History Hub


Connecting past and present

This post features a recording of Adjunct Prof. Jess Velona’s (Columbia Law School) paper at the 2012 Tudor and Stuart Ireland conference. His paper was entitled Sir Audley Mervyn’s speech demanding reforms in the Court of Claims – A reinterpretation through the lens of legal history.

About the paper (from the conference programme).

This paper will reinterpret from the perspective of legal history a significant political event in Restoration Ireland: the February 1663 speech about the Court of Claims by Sir Audley Mervyn, Speaker of the Protestant-dominated House of Commons.

The Court of Claims’ challenge, as a newly-created legal institution, was to impartially implement the Act of Settlement amidst deep political conflict. Historians have properly situated Mervyn’s speech in this political struggle. The Commons, alarmed the Court was finding many Catholics innocent of rebellion and restoring them to Protestant-held land, sought to change the Court’s rules. While Charles II’s government rebuffed Mervyn, the Court soon was allowed to expire without hearing most Catholic claims.

Still, what did Mervyn say? The political account has portrayed his speech as a mere list of demands, mentioned a few with an apparent Protestant bias, and quoted some inflammatory language. This paper will portray Mervyn’s speech as it was: a 38-page document making 20 proposals, notably about jury trial, burden of proof, and admitting historical documents. Crucially, Mervyn defended his proposals with detailed legal reasoning, citing cases and interpretative rules to demonstrate Court deviations from English legal principles. The paper will assess examples of those arguments, concluding some were legally reasonable by the standards of Mervyn’s time. His political bias should not obscure plausible criticism of the Court. Further research should consider whether the Court, by modifying some procedures, might have muted Protestant opposition enough to buy time to continue its work, benefiting Catholics in the long run.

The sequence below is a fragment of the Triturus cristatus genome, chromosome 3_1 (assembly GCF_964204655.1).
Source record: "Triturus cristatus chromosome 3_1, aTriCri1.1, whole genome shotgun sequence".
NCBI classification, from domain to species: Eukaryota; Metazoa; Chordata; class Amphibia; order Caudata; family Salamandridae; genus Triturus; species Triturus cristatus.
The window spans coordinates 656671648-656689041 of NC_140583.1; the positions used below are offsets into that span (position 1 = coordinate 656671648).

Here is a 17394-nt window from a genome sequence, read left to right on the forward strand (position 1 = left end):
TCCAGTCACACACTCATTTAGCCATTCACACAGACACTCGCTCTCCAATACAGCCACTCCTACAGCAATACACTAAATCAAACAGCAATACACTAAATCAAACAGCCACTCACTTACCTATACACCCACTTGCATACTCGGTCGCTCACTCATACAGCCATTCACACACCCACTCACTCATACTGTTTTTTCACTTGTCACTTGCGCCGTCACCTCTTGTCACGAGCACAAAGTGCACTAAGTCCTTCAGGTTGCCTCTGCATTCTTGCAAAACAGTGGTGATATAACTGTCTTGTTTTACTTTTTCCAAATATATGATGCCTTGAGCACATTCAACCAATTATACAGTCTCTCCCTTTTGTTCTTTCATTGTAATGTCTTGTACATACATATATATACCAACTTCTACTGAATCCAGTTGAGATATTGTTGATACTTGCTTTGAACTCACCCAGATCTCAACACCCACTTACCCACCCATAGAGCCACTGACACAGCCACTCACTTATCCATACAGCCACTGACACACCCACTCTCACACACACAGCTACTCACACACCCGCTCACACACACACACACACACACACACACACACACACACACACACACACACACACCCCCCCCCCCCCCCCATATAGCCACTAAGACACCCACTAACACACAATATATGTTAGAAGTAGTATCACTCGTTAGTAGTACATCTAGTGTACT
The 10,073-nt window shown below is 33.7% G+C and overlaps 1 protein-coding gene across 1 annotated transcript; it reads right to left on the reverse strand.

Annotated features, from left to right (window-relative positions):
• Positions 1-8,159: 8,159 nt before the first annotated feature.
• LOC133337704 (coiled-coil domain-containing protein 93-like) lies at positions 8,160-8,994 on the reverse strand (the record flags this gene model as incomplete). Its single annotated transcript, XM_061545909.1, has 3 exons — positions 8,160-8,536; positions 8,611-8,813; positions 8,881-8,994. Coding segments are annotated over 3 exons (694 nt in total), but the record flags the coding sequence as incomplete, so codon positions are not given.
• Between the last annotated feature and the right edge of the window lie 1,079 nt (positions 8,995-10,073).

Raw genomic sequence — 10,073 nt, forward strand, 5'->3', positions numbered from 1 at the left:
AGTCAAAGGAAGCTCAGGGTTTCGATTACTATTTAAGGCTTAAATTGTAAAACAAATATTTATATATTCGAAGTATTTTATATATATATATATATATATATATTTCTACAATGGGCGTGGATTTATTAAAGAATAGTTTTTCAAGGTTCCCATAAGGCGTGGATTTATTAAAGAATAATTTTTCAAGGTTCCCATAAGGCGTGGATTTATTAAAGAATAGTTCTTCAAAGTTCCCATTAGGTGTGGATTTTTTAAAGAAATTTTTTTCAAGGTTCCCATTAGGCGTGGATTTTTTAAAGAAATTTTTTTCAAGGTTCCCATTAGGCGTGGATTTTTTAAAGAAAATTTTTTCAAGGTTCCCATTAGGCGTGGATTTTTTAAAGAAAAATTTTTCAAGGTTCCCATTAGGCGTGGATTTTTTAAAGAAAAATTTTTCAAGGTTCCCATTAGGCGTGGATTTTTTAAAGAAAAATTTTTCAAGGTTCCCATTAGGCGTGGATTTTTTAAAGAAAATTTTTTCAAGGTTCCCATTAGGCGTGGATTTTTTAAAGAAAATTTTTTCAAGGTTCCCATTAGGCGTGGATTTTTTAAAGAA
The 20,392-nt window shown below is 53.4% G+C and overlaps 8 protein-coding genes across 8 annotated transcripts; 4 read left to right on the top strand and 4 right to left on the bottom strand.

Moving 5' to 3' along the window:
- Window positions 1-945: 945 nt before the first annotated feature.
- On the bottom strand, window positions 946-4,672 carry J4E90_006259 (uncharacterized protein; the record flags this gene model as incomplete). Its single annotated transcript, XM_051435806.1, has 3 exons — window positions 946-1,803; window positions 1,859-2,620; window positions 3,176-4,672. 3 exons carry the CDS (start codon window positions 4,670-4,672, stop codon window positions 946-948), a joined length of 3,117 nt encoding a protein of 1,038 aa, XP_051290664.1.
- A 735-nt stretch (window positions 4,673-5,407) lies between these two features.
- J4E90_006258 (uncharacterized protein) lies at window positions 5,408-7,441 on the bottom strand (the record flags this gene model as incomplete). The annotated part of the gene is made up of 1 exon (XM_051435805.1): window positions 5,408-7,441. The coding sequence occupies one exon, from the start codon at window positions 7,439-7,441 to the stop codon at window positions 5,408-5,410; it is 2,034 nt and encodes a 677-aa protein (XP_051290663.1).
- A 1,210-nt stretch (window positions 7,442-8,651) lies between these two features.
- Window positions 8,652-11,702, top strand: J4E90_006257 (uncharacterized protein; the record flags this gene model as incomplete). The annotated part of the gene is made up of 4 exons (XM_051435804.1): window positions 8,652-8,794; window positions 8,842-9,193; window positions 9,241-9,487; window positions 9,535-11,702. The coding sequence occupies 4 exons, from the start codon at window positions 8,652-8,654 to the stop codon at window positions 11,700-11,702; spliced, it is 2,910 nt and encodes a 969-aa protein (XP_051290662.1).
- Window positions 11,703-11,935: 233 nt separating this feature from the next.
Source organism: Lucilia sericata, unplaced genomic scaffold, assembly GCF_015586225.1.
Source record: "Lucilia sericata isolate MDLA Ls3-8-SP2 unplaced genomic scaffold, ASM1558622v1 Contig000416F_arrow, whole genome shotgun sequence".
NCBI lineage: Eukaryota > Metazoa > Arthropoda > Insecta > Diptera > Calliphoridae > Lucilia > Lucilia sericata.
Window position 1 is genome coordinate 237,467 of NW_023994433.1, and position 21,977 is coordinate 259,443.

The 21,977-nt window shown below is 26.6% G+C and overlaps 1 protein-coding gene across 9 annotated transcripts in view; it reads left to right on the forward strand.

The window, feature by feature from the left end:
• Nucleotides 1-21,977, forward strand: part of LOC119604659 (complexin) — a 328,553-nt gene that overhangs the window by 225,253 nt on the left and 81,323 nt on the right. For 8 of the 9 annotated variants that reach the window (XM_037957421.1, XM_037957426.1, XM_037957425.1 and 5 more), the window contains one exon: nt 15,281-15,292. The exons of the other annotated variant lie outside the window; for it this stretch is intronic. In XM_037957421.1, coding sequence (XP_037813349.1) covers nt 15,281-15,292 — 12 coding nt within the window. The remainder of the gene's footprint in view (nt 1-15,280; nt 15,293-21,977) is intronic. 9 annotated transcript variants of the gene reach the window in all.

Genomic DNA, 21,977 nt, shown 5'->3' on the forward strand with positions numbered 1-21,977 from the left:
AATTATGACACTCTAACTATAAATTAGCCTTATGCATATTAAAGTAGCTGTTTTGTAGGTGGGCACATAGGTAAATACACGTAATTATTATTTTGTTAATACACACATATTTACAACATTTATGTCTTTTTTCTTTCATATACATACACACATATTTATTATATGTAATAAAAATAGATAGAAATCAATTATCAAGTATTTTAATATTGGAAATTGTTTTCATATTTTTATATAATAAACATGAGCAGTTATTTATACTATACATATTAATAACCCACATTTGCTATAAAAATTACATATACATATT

About Jess Velona.

Jess Velona is an adjunct professor at Columbia Law School and an M.A. candidate in world history at New York University, where he has studied Irish history with Professor Joe Lee. He is a senior attorney at the Securities and Exchange Commission and was a law clerk to Judge Ruth Bader Ginsburg, who now serves on the U.S. Supreme Court. An honours graduate of Harvard College and Columbia Law School, his research explores the competing spheres of law and politics. He has published articles on how ideology and the presidential appointments process influence judicial decision-making..

About the Tudor and Stuart Ireland Conference.

The first and second Tudor and Stuart Ireland Conferences took place in University College Dublin in 2011 and 2012. In all over eighty speakers have participated in the two conferences. Podcasts of fifty-seven of those papers are currently available for download on iTunes for free.

Highlights from the 2011 and 2012 podcast series include the 2011 plenary address presented by Professor Marian Lyons (NUIM) and the 2012 plenary address presented by Professor John Patrick Montaño (University of Delaware). Other podcasts available for download include papers by Professor Andrew Carpenter, Professor Steven Ellis, Professor James McGuire, Dr Tadhg O’hAnnracháin, Dr Gerald Power, Dr John Cunningham, Dr John Bergin and Dr Marie Louise Coolahan amongst many others.

The third Tudor and Stuart Ireland conference will take place in University College Dublin on the 30-31 August 2013. For more information on the conference go to tudorstuartireland.com.

Image: Audley Mervyn’s signature.

Leave a Comment

Your email address will not be published. Required fields are marked *

Scroll to Top